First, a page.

THE BLOG
07/31/2013 10:49 am ET Updated Sep 30, 2013

The Psychology of Backup: An Interview with Eran Farajun

Have you ever had your laptop stolen? Maybe your friend has. What about spending weeks writing an essay only to have your hard drive quit on you? Or, in this case, an entire thesis stolen? These are all nightmare scenarios, yet why do many people routinely neglect backup?

I had the chance to talk about this to EVP Eran Farajun of Asigra, a Toronto-based software company that specializes in backup and recovery.

PS: I wrote a book on Big Data. What's your take on the subject?

EF: To say there is a lot of data being created by both organizations and individuals would be an understatement. Business and consumer life creates 2.5 quintillion bytes of data per day with 90% of the world's data created in the last two years. On Facebook, 30 billion pieces of content were added in a month from over 600 million users. YouTube had 2 billion videos watched in a month and Tweeters search Twitter about 32 billion times monthly. Most of this unprotected data lacks a solid backup strategy and from our point of view this can cause problems. A study done by the University of Texas found that 43% of SMB companies that experience a major data loss never reopen.

PS: Do companies routinely backup their data? Why don't people backup their data more frequently?

EF: That's a great question and I think for most of us, backup is something that is on the back of our minds. It's very much like exercising or eating well. You know it's important but you don't prioritize it. Of course, there was that story about Wired Magazine's Mat Honan whose digital life took a turn for the worse after getting hacked. One of his main gripes was not having a backup of his data and in particular he lost photos of his daughter's childhood. For us, a backup plan is crucial, but even more, the ability to recover data is of greater significance. Believe it or not, there"s a story of the lawyer who had all of his files saved on Apple's Time Machine, and due to a manufacturer defect lost all of his photos when his backup crashed. At the end of the day, recovery is everything.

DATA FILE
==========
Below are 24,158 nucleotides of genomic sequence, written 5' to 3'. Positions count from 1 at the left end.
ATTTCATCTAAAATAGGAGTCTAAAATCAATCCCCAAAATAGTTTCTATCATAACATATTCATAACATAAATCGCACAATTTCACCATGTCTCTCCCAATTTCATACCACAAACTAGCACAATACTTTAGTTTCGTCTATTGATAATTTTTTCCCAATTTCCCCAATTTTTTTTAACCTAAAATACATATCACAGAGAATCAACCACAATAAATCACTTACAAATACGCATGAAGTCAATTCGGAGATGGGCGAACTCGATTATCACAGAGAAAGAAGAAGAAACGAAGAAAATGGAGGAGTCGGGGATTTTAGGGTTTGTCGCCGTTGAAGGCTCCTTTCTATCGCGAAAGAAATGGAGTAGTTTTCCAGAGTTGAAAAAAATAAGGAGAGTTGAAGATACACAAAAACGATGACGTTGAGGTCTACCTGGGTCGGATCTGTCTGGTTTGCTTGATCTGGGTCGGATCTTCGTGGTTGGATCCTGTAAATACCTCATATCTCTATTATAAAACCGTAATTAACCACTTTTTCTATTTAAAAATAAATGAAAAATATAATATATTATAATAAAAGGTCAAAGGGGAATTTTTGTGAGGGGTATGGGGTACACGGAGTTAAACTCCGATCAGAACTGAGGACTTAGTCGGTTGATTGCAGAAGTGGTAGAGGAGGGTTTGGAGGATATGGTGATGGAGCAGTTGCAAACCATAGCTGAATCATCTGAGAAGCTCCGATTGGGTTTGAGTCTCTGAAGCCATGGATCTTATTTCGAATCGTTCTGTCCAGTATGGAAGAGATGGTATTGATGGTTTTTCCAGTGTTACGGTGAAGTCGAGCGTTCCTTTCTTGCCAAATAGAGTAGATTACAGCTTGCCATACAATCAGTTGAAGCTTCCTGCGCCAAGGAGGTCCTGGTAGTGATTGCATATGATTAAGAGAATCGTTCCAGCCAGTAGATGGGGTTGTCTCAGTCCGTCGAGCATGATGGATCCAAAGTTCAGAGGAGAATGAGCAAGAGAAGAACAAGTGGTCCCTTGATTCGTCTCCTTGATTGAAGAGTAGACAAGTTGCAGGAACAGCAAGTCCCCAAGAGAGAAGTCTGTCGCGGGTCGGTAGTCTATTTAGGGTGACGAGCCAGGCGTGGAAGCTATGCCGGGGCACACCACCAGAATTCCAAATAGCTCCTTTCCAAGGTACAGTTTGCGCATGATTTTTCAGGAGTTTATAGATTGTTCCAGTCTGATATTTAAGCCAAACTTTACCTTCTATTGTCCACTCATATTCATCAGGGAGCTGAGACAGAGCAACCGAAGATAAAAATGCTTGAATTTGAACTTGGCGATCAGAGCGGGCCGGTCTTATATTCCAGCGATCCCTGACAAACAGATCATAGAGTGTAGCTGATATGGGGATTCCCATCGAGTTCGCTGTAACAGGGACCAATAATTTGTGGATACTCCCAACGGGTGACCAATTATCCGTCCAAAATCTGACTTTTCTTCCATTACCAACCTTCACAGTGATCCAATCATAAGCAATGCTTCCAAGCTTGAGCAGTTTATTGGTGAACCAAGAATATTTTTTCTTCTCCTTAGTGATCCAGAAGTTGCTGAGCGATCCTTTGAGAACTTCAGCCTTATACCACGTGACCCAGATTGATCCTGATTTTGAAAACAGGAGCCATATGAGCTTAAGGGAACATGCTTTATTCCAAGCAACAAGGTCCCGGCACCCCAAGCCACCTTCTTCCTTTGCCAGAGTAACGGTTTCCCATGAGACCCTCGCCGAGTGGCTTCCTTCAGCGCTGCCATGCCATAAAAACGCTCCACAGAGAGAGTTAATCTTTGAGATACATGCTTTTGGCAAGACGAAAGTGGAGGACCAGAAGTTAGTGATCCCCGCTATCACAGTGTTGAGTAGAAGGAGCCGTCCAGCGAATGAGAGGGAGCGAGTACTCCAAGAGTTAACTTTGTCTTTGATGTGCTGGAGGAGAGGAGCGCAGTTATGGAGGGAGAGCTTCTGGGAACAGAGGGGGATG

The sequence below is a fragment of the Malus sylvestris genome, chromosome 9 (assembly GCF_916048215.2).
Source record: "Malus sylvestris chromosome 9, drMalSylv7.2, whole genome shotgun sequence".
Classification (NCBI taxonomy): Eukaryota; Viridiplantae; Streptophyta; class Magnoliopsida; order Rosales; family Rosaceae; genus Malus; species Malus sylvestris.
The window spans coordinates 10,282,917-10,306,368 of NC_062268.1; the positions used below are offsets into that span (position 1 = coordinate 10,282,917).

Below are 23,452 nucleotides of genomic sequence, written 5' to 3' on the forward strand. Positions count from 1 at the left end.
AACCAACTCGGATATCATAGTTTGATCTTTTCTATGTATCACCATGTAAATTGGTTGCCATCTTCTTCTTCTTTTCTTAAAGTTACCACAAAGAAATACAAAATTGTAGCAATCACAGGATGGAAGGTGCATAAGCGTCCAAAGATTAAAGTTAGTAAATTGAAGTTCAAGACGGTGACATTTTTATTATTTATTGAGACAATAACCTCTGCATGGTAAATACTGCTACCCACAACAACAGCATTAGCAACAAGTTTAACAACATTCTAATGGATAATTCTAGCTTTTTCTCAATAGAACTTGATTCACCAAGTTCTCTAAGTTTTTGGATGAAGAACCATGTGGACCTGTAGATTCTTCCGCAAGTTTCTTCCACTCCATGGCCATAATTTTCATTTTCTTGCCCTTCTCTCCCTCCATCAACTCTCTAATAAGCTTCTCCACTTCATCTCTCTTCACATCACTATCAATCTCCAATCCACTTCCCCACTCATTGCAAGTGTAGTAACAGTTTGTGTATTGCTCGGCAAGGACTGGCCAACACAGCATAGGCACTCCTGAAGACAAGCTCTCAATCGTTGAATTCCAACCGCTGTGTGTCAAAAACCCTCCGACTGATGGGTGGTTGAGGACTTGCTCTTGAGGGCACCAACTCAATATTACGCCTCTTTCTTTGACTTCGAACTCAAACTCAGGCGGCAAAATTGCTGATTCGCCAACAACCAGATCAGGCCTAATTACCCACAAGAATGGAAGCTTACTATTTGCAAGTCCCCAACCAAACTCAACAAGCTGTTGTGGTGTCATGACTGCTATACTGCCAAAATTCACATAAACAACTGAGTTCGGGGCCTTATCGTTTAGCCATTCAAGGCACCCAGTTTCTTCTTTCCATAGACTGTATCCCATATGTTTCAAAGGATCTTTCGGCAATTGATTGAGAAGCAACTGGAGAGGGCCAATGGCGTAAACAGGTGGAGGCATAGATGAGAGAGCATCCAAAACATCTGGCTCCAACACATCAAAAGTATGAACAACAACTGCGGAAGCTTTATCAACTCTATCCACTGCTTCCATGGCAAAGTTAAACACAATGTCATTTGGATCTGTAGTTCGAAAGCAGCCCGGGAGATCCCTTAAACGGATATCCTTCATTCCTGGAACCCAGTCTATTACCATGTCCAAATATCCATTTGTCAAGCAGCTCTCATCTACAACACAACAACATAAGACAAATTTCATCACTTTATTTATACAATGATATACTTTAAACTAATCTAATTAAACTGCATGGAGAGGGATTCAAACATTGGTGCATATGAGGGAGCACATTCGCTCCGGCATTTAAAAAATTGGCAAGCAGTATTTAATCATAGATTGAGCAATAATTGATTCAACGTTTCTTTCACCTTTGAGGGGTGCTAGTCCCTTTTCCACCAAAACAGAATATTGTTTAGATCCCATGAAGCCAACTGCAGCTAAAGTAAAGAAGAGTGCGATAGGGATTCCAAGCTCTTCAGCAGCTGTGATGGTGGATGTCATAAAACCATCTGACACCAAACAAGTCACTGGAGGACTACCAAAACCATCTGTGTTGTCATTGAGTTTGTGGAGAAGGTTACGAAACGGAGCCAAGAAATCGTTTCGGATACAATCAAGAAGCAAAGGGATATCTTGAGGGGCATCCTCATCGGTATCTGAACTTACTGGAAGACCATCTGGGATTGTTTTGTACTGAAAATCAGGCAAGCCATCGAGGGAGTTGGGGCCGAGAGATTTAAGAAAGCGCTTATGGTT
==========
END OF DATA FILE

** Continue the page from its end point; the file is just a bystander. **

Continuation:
PS: How does data loss affect a company?

EF: We've written about this a ton of times on our blog but a lot of companies don't even realize the implications of losing data. For starters, some organizations are under government regulations to protect, in particular, private data. If they fail to meet certain standards or if there is a breach, then the government can impose fines. And those fines can vary from a few thousand dollars to a few hundreds of thousands of dollars, even millions. Brand reputation is also something that can be tarnished from losing data. TD Bank lost critical data on nearly 267,000 of its customers, and that story made national headlines. Not to mention, the amount of time it takes to recover from a data loss or disaster scenario could be weeks, and in that time, if a company is ill equipped, a business could be out of commission and potentially out of business.

PS: How do you see current trends playing out?

EF: The amount of data that is growing year after year is almost doubling. For IT organizations this is going to create some challenges, including increasing costs. For them, they have to figure out ways to keep all of this information intact and ensure it's accessible. Technology that incorporates techniques like deduplication and compression can help with backup capacity but eventually the growth will become so great, costs will become unmanageable. Vendors that can lower the total cost of backup will make it possible for IT managers to afford their solution. This might require a focus on recovery or a new fair pricing model. Look for a shift towards the way Amazon or iTunes charges its users. Instead of paying for an entire album, you're only paying for a few songs. What if for backup, you only paid for the data you had to restore, so rather than paying 100% when you only restore 20% of your data per year.